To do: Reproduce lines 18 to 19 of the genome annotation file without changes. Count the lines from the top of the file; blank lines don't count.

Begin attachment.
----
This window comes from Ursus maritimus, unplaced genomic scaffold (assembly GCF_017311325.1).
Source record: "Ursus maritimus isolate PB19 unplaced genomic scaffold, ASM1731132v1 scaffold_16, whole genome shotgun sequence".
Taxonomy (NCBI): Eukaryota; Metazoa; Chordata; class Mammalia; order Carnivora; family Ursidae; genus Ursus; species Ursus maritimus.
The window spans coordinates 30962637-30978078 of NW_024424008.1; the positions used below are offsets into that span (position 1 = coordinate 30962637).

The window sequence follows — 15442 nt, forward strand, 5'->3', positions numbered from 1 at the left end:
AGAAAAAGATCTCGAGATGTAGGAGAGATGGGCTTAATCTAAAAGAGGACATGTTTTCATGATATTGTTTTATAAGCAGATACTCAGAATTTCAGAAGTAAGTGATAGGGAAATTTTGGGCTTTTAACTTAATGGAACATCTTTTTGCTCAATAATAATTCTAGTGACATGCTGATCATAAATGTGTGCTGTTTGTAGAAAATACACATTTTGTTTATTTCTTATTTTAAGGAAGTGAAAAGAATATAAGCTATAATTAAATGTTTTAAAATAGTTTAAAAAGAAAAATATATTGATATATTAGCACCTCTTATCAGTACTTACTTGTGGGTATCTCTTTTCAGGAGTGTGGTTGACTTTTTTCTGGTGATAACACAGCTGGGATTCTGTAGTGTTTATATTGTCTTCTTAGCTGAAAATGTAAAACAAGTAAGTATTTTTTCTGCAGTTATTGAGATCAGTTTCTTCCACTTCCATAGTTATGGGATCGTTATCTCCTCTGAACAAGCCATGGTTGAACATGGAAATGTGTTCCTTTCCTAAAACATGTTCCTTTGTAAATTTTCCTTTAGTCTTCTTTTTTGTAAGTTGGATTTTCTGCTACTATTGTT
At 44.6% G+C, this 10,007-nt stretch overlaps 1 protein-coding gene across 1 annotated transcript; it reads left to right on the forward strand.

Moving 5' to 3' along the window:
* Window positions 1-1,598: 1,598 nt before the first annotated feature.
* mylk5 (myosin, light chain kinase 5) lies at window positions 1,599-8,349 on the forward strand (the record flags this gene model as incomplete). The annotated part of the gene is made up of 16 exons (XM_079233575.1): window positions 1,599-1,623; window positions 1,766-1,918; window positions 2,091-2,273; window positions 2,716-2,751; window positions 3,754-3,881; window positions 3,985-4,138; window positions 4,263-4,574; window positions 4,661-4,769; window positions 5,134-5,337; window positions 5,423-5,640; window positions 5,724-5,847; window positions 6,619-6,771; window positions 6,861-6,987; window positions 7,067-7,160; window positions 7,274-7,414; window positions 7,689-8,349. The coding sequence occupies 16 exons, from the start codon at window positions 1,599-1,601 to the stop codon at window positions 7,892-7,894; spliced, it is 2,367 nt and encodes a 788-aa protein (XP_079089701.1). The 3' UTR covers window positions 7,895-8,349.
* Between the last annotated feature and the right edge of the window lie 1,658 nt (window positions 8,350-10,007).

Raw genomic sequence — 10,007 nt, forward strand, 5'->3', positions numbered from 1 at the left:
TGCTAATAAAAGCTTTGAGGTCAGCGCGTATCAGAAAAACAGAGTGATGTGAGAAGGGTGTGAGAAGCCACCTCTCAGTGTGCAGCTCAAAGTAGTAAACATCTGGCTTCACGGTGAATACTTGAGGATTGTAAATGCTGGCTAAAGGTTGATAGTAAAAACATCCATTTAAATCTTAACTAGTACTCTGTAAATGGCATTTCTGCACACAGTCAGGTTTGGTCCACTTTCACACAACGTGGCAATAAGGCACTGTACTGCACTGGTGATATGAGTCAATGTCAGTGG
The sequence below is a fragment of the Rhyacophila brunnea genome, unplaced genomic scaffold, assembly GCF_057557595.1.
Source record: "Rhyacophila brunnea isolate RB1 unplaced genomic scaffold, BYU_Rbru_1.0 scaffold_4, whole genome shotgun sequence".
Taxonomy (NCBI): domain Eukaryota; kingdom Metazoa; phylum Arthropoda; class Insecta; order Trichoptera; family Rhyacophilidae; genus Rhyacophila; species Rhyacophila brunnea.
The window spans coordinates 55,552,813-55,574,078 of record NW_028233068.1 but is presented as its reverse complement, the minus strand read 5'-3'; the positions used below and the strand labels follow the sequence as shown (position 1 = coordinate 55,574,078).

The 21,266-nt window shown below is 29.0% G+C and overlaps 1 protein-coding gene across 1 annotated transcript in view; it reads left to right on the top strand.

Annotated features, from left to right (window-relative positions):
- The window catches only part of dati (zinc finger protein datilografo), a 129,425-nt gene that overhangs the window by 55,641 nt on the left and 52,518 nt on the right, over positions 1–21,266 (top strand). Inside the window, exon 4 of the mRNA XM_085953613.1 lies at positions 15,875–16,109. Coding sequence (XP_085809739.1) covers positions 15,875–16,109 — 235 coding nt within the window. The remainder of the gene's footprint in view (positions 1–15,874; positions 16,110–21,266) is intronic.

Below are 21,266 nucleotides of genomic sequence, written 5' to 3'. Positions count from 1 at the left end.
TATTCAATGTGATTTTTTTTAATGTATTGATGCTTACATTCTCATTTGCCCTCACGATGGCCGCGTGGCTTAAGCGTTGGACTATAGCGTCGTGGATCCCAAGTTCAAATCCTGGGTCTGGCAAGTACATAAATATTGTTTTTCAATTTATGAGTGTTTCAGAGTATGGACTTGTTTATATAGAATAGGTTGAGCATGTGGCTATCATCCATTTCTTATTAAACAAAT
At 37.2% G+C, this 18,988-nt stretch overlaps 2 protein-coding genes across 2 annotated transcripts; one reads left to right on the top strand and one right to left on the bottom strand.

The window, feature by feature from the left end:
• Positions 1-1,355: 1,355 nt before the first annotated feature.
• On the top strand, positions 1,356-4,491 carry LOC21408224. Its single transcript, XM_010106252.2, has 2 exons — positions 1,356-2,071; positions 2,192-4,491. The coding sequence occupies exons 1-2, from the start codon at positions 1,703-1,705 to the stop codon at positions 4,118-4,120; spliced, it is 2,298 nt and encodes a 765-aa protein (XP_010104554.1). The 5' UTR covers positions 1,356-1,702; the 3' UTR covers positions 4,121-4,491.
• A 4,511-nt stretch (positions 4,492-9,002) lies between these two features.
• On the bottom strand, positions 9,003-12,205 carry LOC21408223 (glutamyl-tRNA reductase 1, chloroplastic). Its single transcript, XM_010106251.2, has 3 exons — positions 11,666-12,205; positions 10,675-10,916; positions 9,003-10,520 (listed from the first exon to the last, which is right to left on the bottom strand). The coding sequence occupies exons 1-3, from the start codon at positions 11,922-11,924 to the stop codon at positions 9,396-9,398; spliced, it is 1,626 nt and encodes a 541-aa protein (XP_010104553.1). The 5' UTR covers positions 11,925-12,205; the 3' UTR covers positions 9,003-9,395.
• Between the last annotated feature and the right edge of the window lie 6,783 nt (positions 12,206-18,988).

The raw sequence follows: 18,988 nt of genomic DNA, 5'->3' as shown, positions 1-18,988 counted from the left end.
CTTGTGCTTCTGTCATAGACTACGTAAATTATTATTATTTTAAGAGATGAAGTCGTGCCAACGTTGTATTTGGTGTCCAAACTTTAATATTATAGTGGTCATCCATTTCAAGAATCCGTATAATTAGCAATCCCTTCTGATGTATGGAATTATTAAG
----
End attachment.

The 21,266-nt window shown below is 29.0% G+C and overlaps 1 protein-coding gene across 1 annotated transcript in view; it reads left to right on the top strand.

Annotated features, from left to right (window-relative positions):